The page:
Context: As awareness of osteoporosis in childhood has increased, so have pressures to consider use of the pharmacological agents used to treat osteoporosis in adults. This review examines available research on the efficacy and safety of bisphosphonate therapy for pediatric osteoporosis.
Evidence acquisition: We reviewed the medical literature for key articles and consensus statements on the use of bisphosphonates in children through June 2008.
Evidence synthesis: We compared reports using varying bisphosphonate agents, doses, and duration of therapy to treat osteogenesis imperfecta and a variety of secondary causes of osteoporosis in children. Conclusions drawn from a recently published Cochrane analysis and the consensus statements from experts in the field were considered as well.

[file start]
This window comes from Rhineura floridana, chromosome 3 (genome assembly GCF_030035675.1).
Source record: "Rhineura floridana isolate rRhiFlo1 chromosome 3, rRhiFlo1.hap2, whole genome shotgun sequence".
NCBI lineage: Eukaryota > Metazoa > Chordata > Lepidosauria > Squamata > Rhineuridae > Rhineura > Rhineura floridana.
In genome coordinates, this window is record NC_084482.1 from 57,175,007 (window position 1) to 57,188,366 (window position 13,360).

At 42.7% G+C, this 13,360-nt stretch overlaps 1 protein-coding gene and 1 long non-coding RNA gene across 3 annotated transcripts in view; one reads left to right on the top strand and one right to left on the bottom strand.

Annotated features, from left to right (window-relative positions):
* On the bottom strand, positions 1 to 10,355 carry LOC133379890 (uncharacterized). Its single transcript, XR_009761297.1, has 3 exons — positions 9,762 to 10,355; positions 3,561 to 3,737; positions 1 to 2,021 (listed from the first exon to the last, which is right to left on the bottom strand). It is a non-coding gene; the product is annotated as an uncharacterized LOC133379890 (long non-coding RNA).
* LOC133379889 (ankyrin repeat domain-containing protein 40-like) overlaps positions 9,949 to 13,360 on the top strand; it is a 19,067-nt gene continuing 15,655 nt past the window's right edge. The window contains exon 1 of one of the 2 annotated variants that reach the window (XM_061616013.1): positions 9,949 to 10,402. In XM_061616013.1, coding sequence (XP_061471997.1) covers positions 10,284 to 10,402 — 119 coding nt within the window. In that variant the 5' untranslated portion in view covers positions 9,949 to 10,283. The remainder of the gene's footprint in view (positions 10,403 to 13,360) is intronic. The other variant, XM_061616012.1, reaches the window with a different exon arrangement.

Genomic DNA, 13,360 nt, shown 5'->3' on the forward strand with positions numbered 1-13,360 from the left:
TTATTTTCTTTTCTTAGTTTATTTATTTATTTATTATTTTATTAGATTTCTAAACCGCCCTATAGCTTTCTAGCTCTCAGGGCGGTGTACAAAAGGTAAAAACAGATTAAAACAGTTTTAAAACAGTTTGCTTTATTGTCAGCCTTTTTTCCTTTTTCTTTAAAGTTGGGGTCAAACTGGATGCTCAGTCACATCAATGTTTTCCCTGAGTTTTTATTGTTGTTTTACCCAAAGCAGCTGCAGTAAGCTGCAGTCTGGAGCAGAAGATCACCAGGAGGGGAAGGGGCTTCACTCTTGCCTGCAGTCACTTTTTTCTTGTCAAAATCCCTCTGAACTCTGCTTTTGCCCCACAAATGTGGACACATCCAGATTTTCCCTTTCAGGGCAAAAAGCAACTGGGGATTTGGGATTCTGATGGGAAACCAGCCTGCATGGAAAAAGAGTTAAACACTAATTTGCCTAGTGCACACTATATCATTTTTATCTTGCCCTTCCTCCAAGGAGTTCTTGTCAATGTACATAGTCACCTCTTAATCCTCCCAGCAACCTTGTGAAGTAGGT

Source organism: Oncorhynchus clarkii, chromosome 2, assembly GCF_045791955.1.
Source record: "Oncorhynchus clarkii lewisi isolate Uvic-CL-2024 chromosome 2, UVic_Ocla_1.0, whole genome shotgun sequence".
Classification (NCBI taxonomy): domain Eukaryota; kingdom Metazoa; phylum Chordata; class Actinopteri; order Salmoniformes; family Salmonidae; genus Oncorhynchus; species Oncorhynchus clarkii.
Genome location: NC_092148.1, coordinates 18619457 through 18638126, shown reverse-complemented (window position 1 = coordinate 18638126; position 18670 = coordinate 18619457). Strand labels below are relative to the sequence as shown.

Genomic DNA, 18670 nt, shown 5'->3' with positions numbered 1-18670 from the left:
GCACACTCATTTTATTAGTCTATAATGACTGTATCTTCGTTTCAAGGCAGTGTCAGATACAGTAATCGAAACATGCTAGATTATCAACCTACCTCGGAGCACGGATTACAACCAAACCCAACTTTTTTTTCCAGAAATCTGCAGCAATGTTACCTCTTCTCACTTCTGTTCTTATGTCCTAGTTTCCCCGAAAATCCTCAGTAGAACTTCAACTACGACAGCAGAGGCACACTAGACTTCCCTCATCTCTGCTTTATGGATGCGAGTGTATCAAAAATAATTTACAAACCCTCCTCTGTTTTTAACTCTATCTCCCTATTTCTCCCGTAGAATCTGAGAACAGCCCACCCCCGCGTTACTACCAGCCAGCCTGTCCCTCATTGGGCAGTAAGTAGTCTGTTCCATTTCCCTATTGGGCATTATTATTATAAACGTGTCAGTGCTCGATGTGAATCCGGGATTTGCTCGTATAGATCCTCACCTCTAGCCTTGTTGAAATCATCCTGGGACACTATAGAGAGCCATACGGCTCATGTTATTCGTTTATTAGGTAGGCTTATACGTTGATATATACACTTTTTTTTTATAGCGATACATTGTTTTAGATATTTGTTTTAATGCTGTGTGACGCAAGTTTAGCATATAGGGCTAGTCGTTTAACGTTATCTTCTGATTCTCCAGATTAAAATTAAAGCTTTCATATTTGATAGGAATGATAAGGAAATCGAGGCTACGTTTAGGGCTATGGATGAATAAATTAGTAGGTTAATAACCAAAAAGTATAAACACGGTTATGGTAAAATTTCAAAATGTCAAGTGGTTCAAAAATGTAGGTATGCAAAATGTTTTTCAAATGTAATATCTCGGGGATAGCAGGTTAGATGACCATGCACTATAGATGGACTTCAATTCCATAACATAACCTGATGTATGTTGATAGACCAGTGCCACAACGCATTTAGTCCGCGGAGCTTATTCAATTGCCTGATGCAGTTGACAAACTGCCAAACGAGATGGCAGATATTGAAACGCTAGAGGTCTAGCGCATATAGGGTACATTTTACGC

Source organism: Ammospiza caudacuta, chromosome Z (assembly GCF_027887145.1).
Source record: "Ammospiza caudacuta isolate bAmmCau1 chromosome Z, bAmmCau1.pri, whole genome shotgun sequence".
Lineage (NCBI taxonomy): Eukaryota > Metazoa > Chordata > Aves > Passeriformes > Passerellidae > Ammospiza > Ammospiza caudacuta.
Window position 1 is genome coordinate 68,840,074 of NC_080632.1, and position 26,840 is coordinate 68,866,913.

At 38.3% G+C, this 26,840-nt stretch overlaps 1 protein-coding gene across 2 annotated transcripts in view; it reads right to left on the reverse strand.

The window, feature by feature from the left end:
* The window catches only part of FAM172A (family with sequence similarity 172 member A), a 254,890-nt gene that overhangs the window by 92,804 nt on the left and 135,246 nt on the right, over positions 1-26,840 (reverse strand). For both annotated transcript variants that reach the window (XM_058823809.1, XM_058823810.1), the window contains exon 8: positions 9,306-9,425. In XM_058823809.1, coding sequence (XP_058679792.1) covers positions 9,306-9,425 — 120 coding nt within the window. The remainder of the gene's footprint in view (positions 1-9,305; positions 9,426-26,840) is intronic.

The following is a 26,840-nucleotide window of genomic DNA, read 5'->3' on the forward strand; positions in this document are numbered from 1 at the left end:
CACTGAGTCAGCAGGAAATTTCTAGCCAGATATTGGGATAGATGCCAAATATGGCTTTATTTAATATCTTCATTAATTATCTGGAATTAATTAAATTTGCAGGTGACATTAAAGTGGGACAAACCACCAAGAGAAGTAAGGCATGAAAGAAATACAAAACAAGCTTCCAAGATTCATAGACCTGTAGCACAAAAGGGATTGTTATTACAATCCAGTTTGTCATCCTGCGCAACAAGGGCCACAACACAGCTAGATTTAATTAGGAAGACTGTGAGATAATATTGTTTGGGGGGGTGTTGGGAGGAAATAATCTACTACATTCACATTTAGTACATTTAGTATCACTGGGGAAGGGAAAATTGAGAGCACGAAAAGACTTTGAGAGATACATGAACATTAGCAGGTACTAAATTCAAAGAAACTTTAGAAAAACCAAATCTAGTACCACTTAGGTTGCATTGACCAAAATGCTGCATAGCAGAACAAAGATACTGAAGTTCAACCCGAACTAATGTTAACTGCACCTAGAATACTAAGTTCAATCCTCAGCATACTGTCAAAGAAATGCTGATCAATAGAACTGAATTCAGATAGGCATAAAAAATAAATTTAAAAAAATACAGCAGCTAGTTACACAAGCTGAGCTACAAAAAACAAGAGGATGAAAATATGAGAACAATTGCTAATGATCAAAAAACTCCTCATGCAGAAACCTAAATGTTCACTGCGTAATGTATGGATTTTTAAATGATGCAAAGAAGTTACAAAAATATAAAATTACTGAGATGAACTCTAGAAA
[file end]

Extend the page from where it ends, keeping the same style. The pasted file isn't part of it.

Conclusions: Use of bisphosphonate therapy in pediatric patients remains controversial because of inadequate long-term efficacy and safety data. For this reason, many experts recommend limiting use of these agents to those children with recurrent extremity fractures, symptomatic vertebral collapse, and reduced bone mass. Current data are inadequate to support the use of bisphosphonates in children to treat reductions in bone mass/density alone. More research is needed to define appropriate indications for bisphosphonate therapy and the optimal agent, dose, and duration of use in pediatric patients.